Please give me a traditional Christmas
But where does tradition start and finish? The baby Jesus, the Wise Men and shepherds are all part of what we think of as the traditional Christmas story. But there are many more.
Christmas without Santa is for most people unthinkable. And then there is the reindeer, the holly, the Christmas tree, carol singing, mistletoe, Indiana Jones, Morecambe and Wise, the winter solstice, the robin, the turkey and of course, the exchange of Christmas gifts.
Dickensian figures also creep into the picture, with Mr Pickwick and, of course, Scrooge all associated with the idea of a traditional Christmas. Whether strictly relevant to the Christmas story is debatable, nevertheless they are now firmly established as Christmas favourites.
Christmas is all about tradition but displays a remarkable ability to adapt to the changes in society. Despite advancing years, I try to keep an open mind in a changing world.
I rarely use a glint and steel to light the fire, relying increasingly on those new-fangled friction matches. I have embraced technology in the kitchen and am happy with two minutes in the microwave porridge for breakfast. I even allow Yorkshire puddings to sit alongside beef on my dinner plate, instead of being served as a starter with onion gravy.
But some things should never change. Beer should be cask, cool not cold, ideally brown not amber, and decanted via a handpump. You should support your local football team, and you should give up your seat in a crowded train to the elderly.
When we first got married we had no telly (for several years) and habitually listened to “The Archers” on Radio Four. Not everyone’s cup of tea perhaps but you could miss 10 episodes or more and still pick up the storyline in a moment. Walter Gabriel, Joe Grundy and Peggy Archer were part of a world of safe constancy in a world of change.
Not any more. The story lines are constantly changing, actors come and go and rather than talking about the price of lambs at Felpersham market or the latest organic-growing techniques, we have a by-pass threatening to tear Brookfield farm apart, pushing poor David and Ruth to perhaps leave Ambridge forever. After Tony Archer’s accident, his son Tom has returned home to take over to find the Angus herd is mixed with Charolais by his sister’s dodgy lover. Worse Tom is now played by an actor who sounds like “Charlie”. Very confusing.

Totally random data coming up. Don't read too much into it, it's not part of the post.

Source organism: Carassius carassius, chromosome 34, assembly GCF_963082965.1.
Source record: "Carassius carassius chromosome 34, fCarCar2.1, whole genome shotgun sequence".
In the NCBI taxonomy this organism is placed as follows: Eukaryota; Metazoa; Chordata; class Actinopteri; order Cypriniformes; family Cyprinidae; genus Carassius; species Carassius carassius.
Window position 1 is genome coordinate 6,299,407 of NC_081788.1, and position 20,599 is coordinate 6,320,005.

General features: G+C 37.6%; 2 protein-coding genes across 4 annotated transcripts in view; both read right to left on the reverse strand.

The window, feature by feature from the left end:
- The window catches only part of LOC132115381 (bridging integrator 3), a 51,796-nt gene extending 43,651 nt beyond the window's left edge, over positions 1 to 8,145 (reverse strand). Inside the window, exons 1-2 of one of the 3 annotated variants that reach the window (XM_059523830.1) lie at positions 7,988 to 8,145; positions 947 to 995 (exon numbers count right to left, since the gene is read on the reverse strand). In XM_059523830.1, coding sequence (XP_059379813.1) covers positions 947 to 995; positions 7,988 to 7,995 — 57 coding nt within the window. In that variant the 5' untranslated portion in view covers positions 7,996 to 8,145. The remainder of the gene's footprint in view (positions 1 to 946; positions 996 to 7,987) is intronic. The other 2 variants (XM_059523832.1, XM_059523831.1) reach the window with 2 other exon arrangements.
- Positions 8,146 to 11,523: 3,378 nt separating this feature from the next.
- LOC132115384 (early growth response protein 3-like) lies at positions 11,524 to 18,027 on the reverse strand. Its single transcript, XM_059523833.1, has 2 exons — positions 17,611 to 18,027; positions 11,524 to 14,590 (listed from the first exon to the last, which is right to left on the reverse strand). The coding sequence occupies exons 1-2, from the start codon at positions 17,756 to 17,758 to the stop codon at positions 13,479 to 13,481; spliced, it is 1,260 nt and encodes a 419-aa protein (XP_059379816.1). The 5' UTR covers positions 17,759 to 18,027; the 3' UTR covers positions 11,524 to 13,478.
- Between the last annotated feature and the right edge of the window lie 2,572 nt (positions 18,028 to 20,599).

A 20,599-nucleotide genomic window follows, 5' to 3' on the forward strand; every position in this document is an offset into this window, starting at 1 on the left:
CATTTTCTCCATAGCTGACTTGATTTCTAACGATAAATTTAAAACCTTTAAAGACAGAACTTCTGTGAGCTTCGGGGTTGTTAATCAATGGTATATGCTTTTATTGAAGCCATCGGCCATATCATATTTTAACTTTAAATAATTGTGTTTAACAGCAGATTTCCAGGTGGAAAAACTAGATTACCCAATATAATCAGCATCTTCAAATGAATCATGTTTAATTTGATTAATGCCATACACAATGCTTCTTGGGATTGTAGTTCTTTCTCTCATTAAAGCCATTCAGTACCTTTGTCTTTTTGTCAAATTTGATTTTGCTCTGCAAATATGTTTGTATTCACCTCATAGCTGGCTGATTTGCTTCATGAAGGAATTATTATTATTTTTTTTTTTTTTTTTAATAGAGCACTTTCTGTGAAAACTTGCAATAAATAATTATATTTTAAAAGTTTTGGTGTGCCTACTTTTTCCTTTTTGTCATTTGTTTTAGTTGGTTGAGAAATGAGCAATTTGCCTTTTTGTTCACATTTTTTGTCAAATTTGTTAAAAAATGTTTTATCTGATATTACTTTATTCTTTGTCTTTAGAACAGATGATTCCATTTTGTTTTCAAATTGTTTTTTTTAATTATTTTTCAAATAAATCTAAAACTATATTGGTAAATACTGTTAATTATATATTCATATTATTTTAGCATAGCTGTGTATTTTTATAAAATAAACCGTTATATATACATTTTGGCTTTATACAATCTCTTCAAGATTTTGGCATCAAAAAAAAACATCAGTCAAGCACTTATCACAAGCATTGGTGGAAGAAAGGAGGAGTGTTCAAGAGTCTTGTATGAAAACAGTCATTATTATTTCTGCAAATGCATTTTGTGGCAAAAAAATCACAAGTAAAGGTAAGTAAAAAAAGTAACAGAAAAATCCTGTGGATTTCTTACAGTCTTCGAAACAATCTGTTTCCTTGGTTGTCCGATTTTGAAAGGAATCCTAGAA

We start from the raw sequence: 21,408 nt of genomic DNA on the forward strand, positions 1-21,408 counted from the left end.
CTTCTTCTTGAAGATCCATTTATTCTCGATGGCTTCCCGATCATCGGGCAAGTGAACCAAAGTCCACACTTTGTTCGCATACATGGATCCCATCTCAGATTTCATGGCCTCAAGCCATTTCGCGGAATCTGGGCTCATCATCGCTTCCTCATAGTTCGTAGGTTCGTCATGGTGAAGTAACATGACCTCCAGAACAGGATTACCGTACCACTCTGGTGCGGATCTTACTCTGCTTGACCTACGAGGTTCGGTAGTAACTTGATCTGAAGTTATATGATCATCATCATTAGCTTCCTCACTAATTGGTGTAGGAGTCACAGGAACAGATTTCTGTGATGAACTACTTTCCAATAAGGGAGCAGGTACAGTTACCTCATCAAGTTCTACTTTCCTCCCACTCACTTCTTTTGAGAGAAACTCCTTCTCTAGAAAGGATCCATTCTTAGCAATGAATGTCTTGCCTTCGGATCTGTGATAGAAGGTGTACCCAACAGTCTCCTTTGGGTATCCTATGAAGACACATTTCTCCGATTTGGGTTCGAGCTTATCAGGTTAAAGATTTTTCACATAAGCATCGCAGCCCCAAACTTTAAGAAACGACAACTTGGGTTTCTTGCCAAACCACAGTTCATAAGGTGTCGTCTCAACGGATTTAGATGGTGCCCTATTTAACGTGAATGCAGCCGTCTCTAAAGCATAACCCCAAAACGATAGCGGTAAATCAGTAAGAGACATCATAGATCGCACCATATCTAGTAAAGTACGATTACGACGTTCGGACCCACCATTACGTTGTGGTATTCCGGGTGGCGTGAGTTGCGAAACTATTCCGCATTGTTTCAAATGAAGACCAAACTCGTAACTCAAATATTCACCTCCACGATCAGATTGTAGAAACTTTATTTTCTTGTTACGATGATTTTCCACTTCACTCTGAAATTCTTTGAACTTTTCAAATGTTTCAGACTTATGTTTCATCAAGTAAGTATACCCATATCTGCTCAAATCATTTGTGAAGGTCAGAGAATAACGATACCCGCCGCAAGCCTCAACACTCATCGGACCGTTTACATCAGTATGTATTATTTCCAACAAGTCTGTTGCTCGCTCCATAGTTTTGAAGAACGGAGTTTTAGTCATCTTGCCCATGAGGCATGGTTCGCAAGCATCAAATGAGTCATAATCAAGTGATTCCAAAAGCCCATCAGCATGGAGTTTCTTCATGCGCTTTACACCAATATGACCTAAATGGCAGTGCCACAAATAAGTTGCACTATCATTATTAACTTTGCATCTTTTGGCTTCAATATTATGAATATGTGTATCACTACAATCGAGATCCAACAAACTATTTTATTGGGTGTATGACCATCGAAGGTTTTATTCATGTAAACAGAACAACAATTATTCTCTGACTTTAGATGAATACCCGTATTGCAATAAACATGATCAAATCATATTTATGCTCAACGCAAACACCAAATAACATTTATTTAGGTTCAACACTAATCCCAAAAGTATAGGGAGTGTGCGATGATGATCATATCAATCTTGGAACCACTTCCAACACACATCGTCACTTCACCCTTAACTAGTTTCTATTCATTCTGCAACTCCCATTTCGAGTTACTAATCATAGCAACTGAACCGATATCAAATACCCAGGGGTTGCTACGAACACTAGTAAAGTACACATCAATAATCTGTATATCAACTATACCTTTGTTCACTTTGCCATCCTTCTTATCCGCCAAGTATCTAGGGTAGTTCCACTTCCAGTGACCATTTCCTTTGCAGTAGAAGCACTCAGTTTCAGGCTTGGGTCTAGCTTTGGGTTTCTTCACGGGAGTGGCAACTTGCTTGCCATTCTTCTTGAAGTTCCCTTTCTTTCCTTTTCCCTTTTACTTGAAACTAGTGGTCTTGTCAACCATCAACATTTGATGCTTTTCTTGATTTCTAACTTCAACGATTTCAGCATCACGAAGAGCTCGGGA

Pip Archer is played by a new actress making her appear to have leapt from stroppy teenager to mature woman with a wholly different voice. Carol Tregorran is back after 25 years, and Jennifer suspects she may have bumped off her late husband John. After Lizzy’s brief fling with Roy Tucker what now? In the wings we have the very devious Justin Elliott who is planning some mischief. The whole of Ambridge is in turmoil.
I feel my world has been cut adrift, and so those Christmas traditions provide some stability in a changing world. Turkey and roast potatoes for dinner. That never changes ... or so I thought. Apparently the girls have taken over cooking dinner and we are to have beef with all the best bits scraped off the bones, like they do in France (or rather on Masterchef).
And the roast spuds? Oh no, not them, too. Yep, they are being banished to history so we can “enjoy” duchess potatoes or potatoes “en chemise” whatever they are. Thick gravy? No, no, no! Apparently we are having some sort of jus or reduction.
This is getting difficult for me. If I get some mushy peas wiped across my plate with the back of a spoon, no roasted parsnips, and design means I can see more than 50% of my plate, leaving me rummaging around in the fridge for something to fill up on, there could be trouble